PITTSBURGH – Four men have been ordered to stand trial in Pennsylvania in the death of a Somali immigrant cab driver in Pittsburgh.
Prosecutors allege the group wanted to rob a pizza delivery driver on the night of Feb. 21 but due to the late hour opted for a cab driver.
Authorities say the men punched, kicked and beat 31-year-old Ramadhan Mohamed, who died three days later at a hospital.
At a preliminary hearing Friday, District Judge Armand Martin ordered all four suspects held without bond on charges of homicide, robbery and conspiracy. Attorneys said the four men are expected to be formally arraigned in June.
During the hearing, one of the men waived his right to a preliminary hearing and provided testimony about the beating, admitting to his role in it but also naming a co-defendant as the instigator.
At the time of his death, Mohamed was married with a 2-year-old son and his wife was pregnant. He was a well-respected member of the Somali Bantu community and was known for wearing his religious garb. His killing prompted the Islamic Center of Pittsburgh and others to investigate his beating as a hate crime.
But police and prosecutors said then that they had no evidence the suspects were motivated by Mohamed's nationality, race or religion, although the investigation was continuing.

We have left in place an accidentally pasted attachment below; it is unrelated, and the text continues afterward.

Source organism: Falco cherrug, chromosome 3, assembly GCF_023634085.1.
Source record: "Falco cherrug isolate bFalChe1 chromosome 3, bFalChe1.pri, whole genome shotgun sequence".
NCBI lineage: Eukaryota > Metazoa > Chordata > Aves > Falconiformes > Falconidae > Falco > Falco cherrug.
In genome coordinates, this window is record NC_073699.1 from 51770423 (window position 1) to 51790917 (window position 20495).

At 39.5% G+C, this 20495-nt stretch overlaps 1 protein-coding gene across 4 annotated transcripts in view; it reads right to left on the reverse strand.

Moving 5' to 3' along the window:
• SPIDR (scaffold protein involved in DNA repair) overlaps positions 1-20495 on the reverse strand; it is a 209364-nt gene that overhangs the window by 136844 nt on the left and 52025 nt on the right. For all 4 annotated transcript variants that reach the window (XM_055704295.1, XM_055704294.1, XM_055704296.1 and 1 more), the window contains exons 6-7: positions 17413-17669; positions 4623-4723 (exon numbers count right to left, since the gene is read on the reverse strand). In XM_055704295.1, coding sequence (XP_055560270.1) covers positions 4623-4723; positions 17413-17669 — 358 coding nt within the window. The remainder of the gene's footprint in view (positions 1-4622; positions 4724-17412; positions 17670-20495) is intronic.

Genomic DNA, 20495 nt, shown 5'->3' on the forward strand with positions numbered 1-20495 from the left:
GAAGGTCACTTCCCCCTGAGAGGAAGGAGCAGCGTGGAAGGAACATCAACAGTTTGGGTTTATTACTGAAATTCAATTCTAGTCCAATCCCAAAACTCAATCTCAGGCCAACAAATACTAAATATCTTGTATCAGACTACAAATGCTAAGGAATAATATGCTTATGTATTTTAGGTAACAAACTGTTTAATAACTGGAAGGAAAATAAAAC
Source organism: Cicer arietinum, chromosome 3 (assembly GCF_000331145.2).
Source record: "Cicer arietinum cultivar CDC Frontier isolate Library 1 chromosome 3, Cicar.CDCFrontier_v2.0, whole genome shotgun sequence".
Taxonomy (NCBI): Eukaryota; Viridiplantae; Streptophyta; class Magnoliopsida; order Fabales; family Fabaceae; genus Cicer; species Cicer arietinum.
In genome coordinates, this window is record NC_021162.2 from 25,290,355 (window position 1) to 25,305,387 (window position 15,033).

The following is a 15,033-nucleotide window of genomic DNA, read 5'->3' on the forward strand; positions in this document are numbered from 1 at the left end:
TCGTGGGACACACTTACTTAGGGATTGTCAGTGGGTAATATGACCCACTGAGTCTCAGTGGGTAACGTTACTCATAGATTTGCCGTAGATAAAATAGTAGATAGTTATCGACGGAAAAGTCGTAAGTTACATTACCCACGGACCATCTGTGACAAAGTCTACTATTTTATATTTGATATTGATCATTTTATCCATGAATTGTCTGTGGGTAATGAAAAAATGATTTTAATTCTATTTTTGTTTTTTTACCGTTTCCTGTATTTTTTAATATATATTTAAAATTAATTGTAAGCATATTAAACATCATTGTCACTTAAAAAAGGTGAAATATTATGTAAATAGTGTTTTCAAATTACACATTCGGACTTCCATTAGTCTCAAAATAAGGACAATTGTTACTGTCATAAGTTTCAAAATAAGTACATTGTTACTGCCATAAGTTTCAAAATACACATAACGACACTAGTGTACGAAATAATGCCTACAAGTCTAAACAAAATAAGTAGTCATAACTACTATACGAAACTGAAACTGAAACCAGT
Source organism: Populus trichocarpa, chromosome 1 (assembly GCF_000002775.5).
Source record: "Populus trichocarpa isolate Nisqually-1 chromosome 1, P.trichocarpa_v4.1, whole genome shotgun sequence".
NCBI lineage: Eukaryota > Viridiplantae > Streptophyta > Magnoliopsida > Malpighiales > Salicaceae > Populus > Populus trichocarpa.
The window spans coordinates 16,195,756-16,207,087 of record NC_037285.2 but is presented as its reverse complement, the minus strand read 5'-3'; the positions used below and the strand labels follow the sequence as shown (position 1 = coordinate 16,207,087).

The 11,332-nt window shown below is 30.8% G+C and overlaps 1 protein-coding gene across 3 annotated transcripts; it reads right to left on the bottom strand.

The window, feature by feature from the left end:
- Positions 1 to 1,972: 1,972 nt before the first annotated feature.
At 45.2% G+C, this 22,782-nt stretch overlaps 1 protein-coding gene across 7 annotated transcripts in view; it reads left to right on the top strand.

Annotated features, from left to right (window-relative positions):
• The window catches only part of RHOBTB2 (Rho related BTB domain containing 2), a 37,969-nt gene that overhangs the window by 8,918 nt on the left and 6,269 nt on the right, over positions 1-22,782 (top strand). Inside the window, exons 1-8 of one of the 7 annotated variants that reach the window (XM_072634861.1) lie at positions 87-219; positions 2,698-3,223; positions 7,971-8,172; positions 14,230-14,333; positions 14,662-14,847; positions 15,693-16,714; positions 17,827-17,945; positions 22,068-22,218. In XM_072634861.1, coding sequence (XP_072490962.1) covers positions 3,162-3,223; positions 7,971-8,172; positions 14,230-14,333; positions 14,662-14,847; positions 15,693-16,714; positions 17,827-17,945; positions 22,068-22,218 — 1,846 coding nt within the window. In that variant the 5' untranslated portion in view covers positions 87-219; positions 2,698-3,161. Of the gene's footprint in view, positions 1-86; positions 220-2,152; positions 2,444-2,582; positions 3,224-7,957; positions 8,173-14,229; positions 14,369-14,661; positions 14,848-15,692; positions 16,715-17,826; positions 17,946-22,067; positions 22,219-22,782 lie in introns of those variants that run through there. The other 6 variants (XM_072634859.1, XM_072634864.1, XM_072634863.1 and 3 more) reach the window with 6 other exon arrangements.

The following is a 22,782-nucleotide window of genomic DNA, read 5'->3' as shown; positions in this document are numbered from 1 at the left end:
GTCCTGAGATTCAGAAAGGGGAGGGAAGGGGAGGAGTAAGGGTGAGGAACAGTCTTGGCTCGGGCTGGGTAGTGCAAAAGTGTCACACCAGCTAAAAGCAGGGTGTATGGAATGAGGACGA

The four charged are Christen Glenn, 19, of Greensburg; Daniel Russell, 20, of Youngstown, Ohio; and King Edwards and Hosea Moore, both 20 and from Pittsburgh.
Moore testified Friday that he worked a shift at a fast-food restaurant that evening and he and the others decided later to lure someone to the neighborhood to rob them. He said they considered targeting a pizza delivery driver, but abandoned that plan because it was late and pizza shops were closing. He said Russell was the one who suggested the robbery.
Moore said he wasn't completely on board with robbing someone but "I did it anyway," the Pittsburgh Post-Gazette reported.
When the cab arrived, Moore said, he was the first to reach the vehicle and he punched Mohamed. Moore testified that the others pulled Mohamed from the cab, threw him to the ground and began kicking and beating him. They then searched him for money or other valuables but found nothing, leaving with only the driver's cellphone and the vehicle's key, he said.
Moore's attorney, Kevin Abramovitz, said Mohamed "lost his life in a horrible, horrible set of circumstances." He said he and his client have no deal with prosecutors but they are "certainly anticipating a benefit" from Moore's testimony.
Russell's attorney, Robert Carey Jr., said he looks forward to "challenging the credibility of this witness."